IT Services has received reports about malicious emails that were sent to many members of the SFU community. The emails contained directions to click on links with the intention of capturing your personal information such as name, address, SFU Computing ID, and password. Providing your password would give the scammer access your SFU accounts, including SFU Mail, goSFU, and myINFO. Providing other personal information could lead to fraud or recruiting you to work for the scammers. Some examples of the emails are below.
Subject: Please Sign the February - Updated List.
Date: Monday, February 3, 2020 8:57 AM
Subject: SFU February Season - Part Time Job
Date: Monday, February 3, 2020 at 2:05 PM
IT Services continues to enhance our email gateway’s ability to detect and filter spam, and to protect members of the SFU community from malicious emails. If you receive any malicious emails, please do not reply, click on any links, or open any attachments.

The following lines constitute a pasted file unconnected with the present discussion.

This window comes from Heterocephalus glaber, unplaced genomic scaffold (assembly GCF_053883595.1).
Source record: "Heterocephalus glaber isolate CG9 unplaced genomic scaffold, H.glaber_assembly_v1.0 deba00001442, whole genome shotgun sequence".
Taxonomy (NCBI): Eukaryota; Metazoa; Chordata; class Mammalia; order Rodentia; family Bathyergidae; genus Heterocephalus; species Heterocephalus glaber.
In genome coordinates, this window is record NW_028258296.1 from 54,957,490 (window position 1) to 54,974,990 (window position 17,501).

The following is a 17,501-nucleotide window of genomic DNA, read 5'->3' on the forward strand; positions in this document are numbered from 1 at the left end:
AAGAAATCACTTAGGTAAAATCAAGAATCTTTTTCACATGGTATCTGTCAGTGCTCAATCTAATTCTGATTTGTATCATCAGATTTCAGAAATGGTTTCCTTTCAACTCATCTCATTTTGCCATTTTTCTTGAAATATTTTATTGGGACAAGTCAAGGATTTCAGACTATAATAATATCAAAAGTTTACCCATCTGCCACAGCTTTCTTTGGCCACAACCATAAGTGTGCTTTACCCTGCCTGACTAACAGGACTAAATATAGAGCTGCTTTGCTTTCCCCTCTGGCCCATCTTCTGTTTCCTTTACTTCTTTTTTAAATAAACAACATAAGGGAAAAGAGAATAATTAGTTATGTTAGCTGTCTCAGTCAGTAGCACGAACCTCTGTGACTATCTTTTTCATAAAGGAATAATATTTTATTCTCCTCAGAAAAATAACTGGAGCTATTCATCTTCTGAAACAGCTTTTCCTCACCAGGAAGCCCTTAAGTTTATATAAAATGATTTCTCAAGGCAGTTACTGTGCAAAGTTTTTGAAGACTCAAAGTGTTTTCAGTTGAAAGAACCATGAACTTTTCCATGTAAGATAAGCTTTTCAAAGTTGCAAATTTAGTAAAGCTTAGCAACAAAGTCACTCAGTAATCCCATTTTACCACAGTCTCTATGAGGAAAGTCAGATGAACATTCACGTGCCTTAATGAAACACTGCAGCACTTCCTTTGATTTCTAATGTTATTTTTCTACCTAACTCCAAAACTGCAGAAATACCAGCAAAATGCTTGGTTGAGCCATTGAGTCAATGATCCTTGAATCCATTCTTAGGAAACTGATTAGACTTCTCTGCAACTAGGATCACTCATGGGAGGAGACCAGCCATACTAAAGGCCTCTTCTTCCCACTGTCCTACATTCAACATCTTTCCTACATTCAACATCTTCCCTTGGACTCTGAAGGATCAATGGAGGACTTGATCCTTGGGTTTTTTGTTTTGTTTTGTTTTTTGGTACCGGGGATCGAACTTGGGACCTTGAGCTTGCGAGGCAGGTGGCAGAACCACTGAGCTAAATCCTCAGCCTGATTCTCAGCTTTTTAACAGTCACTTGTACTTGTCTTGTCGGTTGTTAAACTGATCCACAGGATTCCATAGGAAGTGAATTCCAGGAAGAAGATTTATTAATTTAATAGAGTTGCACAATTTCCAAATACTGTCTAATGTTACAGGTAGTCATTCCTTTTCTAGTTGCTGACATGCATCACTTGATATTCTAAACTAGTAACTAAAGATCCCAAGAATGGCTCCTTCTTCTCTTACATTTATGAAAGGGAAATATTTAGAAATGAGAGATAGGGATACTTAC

NOTE: Under no circumstances will SFU request that you provide or confirm your Computing ID and password via email. You should never give your SFU password to anyone.
If you clicked on the link in either email, please
- contact your local IT support, and/or
- contact IT Services at email@example.com.
Tips to protect yourself:
- Never send your password to anyone.
- Be wary of links and attachments in emails, especially external links and unknown email addresses, and check source and destination email addresses before replying.
- Follow established financial procedures carefully, and question instances that do not align with SFU standard processes.
- Report any possible phishing emails to IT Services at firstname.lastname@example.org.
- Keep virus detection and system software up-to-date on your computer.
- Ensure you back up your data.